Nightly News | August 15, 2011
BRIAN WILLIAMS, anchor: As we mentioned, we are back tonight with news about autism . Specifically, a study published in the journal Pediatrics concludes that the link between siblings and autism may be even stronger than generally believed. Our report on this tonight from our chief science correspondent, Robert Bazell .
Ms. LISA COLLEMI: Show me 40 inches.
ROBERT BAZELL reporting: Lisa Collemi was pregnant with her daughter, Victoria , when her son, Angelo , then age two, was diagnosed with autism . When Victoria was only nine months old, her parents suspected she had autism too and it was later confirmed by doctors.
Ms. COLLEMI: It gave us a level of comfort to know that we knew the direction that we needed to take with her.
BAZELL: Until now, researches estimated the risk of a child having autism was between 3 and 10 percent if an older sibling had the disorder. But this latest study finds the risk is almost 19 percent. For boys it is close to 26 percent, and for an infant who has two older siblings with autism , the risk is 32 percent.
Professor SALLY OZONOFF (University of California Davis): We were surprised by how much higher these estimates were than previous estimates and, speaking personally, very saddened for family members and what they're facing in their own family planning decisions.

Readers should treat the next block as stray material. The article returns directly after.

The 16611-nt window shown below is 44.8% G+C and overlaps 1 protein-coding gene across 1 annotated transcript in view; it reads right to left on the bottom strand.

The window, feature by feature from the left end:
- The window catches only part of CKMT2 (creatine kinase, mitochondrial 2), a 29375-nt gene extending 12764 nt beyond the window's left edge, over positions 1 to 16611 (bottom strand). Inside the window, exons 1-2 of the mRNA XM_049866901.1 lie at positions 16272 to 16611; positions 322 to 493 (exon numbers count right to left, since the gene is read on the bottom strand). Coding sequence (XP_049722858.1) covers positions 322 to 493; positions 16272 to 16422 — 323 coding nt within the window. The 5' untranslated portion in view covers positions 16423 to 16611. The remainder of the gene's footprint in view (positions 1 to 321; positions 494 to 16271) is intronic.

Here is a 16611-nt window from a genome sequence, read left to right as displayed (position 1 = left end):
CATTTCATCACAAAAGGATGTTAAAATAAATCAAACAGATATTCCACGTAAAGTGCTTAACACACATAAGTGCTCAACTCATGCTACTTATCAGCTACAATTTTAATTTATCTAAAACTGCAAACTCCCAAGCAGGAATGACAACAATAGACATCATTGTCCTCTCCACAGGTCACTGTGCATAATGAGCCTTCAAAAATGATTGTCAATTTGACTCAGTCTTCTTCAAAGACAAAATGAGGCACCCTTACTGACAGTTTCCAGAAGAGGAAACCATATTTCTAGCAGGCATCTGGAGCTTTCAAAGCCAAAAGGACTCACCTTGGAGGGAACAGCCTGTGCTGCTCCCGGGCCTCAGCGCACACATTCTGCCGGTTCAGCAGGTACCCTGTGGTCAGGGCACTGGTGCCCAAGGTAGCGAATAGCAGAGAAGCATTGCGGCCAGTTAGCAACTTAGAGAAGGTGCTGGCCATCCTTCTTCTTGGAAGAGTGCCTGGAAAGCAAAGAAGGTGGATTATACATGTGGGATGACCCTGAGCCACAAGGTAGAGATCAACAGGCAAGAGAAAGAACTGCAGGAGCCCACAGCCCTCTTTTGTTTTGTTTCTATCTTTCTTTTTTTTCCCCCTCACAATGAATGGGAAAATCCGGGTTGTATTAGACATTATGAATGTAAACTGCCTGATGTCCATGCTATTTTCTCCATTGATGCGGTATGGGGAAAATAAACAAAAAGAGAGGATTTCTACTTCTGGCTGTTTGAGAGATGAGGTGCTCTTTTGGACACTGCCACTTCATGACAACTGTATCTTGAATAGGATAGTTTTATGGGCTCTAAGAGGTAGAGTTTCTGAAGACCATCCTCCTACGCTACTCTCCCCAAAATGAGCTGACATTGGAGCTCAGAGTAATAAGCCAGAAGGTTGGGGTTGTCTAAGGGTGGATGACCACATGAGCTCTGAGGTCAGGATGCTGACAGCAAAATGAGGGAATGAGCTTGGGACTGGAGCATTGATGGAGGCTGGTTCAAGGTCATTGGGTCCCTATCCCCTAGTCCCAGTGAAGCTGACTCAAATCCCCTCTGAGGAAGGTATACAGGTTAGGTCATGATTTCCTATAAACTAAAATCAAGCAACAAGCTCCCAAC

BAZELL: The scientists say the research, sponsored by the charity Autism Speaks , found higher numbers because it was larger and more thorough than previous studies and because the definition of autism has expanded.
Prof. OZONOFF: The previous studies that were conducted were largely done in the 1980s and 1990s , and at that time the diagnostic criteria for autism spectrum disorders were different and, in fact, were narrower.
BAZELL: Sal and Lisa Collemi are not surprised by the results, in part because they know so many other families with autistic children. Researchers hope the results will make parents even more vigilant. Many studies show that the earlier autistic children get help, the better their prospects.
Miss VICTORIA COLLEMI: Right here?
Mr. SAL COLLEMI: Yes. Good job.
Ms. COLLEMI: Yay!
Mr. COLLEMI: Yay!
BAZELL: Robert Bazell , NBC News, New York.